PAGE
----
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July 25, 2010
about 4 years ago
The Adafruit GPS does shut down above 60,000 feet. It comes back on as your balloon drops again below that threshold, but it's a nerve-wracking wait.
You could probably desolder the antenna, yes. However, rockblock sells a version with an SMA connector instead of the patch antenna. I have this version and it's ideal with a helical antenna, although that's another $60. Either get the SMA version idirectly from them or convince sparkfun to carry it?
I have used this device for an amateur balloon project and it worked spectacularly. I am not aware of any legal restrictions to doing so in the US.
As far as needing two devices for two-way communication, no, you can do it with one. The device will either send you an email (the way I used it) or do an HTTP POST request against a web address you give it; sending information to the device uses the same approaches. All this is configurable in the web interface used to manage the device. I set up a distribution list so the students in my class were all getting periodic emalis from the unit during our flight.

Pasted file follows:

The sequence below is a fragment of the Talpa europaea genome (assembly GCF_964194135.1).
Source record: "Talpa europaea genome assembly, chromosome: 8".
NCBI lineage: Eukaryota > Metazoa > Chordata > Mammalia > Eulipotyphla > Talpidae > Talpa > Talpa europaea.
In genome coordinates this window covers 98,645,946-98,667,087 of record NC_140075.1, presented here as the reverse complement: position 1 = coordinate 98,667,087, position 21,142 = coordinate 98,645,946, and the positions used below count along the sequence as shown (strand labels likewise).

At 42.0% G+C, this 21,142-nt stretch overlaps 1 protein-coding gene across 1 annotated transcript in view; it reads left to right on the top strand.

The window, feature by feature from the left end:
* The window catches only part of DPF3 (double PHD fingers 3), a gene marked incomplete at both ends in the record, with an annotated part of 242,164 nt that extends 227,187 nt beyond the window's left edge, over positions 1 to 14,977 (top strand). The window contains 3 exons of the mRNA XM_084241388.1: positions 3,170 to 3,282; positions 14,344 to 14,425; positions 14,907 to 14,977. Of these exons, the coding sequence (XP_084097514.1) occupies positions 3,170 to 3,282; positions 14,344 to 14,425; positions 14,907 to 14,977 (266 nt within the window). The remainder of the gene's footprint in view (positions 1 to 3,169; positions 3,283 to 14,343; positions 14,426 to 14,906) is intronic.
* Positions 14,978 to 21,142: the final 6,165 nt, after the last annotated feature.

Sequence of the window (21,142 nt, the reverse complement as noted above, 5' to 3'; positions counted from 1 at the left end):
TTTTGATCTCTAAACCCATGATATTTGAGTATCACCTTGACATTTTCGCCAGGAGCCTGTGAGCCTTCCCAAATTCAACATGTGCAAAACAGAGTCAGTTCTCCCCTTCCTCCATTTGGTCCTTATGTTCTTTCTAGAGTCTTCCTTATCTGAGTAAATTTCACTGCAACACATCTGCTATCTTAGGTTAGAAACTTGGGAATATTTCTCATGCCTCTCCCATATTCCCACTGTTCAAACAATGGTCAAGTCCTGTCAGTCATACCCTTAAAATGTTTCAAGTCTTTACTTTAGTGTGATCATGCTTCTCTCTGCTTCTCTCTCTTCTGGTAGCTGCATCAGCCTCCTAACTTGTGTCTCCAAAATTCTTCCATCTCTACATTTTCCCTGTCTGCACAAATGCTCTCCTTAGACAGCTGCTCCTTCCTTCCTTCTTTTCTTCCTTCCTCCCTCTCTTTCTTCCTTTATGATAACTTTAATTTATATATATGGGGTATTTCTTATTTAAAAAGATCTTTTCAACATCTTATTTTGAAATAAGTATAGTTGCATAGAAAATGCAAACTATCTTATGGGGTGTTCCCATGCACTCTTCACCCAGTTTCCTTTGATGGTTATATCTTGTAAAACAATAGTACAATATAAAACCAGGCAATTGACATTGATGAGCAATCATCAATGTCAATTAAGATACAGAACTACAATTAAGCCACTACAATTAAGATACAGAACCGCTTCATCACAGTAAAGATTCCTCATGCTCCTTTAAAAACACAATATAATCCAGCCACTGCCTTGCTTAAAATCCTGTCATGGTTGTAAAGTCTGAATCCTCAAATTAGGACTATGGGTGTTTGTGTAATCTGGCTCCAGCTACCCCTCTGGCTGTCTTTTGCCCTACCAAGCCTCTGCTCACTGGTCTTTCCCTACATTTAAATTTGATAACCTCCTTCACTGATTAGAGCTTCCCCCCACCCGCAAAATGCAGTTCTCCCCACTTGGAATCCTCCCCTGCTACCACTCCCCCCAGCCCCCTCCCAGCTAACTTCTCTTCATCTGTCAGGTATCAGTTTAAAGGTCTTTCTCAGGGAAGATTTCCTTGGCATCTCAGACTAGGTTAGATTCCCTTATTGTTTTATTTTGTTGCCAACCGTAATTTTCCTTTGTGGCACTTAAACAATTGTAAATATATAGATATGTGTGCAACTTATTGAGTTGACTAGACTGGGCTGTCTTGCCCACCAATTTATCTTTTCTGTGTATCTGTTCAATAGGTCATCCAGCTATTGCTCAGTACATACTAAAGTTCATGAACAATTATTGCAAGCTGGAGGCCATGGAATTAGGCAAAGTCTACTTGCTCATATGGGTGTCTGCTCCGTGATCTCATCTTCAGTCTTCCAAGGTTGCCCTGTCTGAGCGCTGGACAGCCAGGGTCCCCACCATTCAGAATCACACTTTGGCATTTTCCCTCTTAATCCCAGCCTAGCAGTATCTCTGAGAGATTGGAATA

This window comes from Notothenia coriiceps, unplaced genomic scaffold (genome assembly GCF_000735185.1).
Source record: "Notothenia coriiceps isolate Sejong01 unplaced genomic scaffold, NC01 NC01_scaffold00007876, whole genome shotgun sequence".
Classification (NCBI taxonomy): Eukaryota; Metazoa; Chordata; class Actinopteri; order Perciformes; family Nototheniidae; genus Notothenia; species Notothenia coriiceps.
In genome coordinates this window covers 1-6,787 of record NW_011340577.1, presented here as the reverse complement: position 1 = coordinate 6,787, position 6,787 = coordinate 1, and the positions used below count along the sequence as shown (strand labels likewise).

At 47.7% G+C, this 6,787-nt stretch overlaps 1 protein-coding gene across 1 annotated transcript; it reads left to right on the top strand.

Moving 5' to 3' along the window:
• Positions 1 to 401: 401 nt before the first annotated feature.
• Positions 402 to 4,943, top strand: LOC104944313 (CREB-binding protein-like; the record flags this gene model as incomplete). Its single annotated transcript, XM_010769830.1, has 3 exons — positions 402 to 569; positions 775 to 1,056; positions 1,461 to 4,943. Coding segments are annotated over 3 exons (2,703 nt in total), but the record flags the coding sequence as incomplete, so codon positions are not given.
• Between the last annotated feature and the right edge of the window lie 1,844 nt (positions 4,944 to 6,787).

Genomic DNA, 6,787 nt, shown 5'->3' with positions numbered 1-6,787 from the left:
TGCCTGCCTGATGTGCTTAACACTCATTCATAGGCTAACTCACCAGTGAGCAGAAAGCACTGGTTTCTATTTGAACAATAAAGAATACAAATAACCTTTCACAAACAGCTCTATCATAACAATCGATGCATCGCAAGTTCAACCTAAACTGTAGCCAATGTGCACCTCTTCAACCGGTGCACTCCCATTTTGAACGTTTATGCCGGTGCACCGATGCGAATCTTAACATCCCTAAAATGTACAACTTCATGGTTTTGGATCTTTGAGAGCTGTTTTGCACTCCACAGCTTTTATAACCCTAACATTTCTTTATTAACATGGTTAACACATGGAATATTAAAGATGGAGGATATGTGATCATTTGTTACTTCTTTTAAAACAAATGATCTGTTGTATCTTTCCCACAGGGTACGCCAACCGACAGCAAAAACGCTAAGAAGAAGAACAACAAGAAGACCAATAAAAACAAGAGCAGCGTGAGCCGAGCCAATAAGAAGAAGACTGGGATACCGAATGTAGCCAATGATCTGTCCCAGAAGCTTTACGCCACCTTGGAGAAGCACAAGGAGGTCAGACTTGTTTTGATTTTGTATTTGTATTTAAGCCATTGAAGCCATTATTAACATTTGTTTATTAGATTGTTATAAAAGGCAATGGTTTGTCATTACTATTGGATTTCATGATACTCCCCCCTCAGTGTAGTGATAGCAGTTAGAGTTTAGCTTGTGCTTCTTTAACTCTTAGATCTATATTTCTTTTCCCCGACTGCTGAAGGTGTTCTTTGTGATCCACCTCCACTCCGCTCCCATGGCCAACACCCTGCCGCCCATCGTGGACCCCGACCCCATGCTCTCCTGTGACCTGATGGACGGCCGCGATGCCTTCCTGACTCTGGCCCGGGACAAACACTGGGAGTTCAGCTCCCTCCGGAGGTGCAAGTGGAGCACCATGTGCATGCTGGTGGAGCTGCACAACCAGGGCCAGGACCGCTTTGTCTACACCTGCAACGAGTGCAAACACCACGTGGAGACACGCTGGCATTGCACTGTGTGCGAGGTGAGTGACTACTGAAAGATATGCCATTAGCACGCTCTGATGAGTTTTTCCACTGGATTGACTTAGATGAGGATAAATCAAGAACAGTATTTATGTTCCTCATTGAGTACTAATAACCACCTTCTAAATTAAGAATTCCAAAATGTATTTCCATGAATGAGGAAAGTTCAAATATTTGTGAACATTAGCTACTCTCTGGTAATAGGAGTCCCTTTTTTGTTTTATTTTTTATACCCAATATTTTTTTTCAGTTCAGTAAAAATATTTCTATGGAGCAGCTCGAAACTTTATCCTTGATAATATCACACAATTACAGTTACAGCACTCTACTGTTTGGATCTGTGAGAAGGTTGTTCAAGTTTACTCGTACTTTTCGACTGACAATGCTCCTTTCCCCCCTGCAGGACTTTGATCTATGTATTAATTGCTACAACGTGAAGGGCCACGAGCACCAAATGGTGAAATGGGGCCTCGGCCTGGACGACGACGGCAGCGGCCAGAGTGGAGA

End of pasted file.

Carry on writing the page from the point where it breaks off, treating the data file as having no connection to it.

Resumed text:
Because you can burn through some money testing out a new project, J Malsbury wrote a very effective emulator, available here: https://github.com/jmalsbury/virtual_iridium/wiki. I wrote my application and tested it with the emulator, then moved it to the actual unit. Sparkpeople, maybe you can include this in the resources link in the product description?
The patch antenna on the unit is fine, but is more sensitive to orientation than a GPS antenna and needs a clear view of the sky. There are various plans on the internet to build a gimbal system to ensure this, including one made from an actual hamster ball. How can you resist?
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